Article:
The majority of justices on the Court of Appeal framed their decision around the constitutionality of the provisions. At paragraph nine, the Court wrote:

Prostitution is a controversial topic, one that provokes heated and heartfelt debate about morality, equality, personal autonomy and public safety. It is not the court’s role to engage in that debate. Our role is to decide whether or not the challenged laws accord with the Constitution, which is the supreme law of the land.

It is in this framing that the Court distinguished between the role of the judiciary and that of the legislature. In this opinion, the Ontario Court of Appeal distanced itself from substantive arguments regarding the validity of sex work in Canada, choosing to abstain from this moral and ethical debate. Rather, the Court limited its decision to that of procedure. It first explained that the provisions laid out by the legislature infringe on constitutionally-protected rights, namely the right to life, liberty and security of the person. Once it established that the provisions are unconstitutional, it deferred to Parliament, asking Parliament to introduce new legislation that complies with the requirements of the Charter. In particular, the Court of Appeal asked the legislature to enhance the safety measures for sex workers. In the same token, it left the possibility of banning prostitute altogether open – so long as it is done in a way that is consistent with the Constitution.

Furthermore, the Court outlines several errors that the lower court made. These errors arise from the trial judge’s application of stare decisis; Justice Himel claimed that the Prostitution Reference, [1990] 1 SCR 1123 was prima facie binding on this court. There was no suggestion that it had been overruled, and therefore, the majority held that the reference was fully binding on the application judge. The Court of Appeal further found that the trial level court has a much more limited role in reconsidering Supreme Court precedents. The lower court is limited to allowing parties to gather and present evidence and, at times, make credibility findings and findings of fact. This will create the necessary record to help the Supreme Court decide whether it will reconsider its prior decision. While the evidence and legislative frameworks will continue to evolve, the evolution is insufficient to trigger reconsideration of a Supreme Court of Canada decision by the lower courts.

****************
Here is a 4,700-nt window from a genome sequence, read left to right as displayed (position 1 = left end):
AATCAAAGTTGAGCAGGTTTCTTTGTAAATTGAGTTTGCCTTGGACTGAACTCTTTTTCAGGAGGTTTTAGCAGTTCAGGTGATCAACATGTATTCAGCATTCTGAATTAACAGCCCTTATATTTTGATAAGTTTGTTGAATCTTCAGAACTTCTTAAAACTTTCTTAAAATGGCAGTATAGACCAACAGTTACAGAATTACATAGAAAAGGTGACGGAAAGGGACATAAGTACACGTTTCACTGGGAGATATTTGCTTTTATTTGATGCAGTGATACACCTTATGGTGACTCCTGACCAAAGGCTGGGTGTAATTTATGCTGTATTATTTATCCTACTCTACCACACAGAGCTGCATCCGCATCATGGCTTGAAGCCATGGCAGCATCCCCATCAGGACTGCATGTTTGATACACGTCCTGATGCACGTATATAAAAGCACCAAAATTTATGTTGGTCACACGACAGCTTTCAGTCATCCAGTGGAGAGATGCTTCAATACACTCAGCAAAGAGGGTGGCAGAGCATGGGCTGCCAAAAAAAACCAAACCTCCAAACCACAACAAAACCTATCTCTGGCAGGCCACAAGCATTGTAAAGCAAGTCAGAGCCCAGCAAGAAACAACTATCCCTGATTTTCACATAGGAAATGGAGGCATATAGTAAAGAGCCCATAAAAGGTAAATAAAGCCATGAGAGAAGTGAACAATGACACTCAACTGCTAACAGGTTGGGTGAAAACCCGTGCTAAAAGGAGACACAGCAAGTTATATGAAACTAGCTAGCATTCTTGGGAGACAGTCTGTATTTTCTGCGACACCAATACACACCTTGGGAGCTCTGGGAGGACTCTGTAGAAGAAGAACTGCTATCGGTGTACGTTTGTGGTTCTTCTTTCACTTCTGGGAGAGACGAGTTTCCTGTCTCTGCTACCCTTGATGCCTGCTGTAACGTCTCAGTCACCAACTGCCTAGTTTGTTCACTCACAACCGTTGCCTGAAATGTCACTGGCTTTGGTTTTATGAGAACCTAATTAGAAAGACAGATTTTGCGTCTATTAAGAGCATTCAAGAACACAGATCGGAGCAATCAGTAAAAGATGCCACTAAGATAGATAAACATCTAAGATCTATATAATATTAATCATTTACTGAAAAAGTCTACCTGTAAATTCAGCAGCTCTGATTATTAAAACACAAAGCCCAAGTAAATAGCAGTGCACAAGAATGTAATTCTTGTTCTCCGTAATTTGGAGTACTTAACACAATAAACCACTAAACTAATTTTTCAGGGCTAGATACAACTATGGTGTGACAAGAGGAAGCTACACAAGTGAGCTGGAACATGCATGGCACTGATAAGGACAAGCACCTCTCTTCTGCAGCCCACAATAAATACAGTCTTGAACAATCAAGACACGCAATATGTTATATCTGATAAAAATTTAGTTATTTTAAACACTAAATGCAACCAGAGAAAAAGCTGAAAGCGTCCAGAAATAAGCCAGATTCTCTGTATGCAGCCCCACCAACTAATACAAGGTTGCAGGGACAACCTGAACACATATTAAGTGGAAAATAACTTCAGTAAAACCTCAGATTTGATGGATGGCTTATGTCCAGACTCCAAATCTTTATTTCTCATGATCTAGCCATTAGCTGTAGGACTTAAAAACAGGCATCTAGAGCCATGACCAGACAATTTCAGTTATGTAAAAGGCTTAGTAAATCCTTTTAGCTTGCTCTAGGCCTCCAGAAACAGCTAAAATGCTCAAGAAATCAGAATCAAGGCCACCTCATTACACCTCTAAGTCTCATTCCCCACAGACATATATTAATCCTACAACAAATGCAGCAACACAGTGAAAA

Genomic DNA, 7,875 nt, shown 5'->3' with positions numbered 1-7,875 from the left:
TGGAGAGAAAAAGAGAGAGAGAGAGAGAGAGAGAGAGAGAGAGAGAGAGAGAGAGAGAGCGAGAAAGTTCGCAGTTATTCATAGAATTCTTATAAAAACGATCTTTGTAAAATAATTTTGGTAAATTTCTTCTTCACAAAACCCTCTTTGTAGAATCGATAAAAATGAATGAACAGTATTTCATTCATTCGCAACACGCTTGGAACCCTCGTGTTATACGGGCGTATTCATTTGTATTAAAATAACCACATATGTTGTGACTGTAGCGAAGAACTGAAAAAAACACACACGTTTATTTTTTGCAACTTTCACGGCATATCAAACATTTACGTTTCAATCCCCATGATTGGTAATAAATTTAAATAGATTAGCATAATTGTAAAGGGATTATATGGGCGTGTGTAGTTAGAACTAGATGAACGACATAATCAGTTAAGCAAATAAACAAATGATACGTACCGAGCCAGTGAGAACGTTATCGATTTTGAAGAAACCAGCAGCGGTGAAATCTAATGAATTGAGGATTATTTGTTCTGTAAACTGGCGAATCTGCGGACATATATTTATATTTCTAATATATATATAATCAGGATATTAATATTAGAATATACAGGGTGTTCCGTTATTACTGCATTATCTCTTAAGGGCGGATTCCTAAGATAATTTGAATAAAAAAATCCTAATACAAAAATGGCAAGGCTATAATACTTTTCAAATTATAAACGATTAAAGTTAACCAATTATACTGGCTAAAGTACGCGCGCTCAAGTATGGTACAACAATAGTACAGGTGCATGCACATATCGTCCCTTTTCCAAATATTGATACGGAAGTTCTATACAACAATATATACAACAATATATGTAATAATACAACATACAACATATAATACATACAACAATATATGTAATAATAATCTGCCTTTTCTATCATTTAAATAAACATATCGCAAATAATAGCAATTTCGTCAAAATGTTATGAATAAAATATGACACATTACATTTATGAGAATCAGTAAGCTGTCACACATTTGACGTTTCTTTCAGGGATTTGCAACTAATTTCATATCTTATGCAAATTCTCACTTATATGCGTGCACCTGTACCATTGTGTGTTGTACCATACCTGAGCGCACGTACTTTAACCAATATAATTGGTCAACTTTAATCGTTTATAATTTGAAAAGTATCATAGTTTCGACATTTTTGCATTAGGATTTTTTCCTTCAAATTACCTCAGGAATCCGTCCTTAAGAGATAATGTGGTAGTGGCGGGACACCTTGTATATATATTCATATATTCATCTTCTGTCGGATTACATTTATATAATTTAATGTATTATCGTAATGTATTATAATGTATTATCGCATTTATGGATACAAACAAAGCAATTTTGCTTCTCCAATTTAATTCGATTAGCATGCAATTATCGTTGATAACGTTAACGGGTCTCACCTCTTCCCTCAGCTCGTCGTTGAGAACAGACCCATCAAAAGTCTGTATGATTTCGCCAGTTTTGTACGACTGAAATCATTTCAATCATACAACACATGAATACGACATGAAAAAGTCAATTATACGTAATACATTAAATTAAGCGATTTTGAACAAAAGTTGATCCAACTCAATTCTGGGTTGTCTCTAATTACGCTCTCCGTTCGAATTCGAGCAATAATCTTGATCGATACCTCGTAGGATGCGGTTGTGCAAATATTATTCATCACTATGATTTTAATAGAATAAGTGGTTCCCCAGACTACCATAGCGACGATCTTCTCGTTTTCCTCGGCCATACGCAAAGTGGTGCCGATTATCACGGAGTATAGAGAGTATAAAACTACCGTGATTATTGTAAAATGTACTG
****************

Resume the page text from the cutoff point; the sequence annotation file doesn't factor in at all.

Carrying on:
Bawdy, Avails and Communication – Oh My!

The Court of Appeal upheld Justice Himel’s decision in deciding that all three impugned provisions individually and in tandem operated to limit the security of the person, as per s. 7 of the Charter. The differing analysis fell to whether such infringements violate principles of fundamental justice. The higher court found that neither the criminalization of common bawdy-houses nor the avails provisions could be justified as being consistent with the principles of fundamental justice. They were therefore deemed invalid. The common bawdy-house will be struck down in twelve months provided that Parliament does not enact Charter-compliant provision in the interim.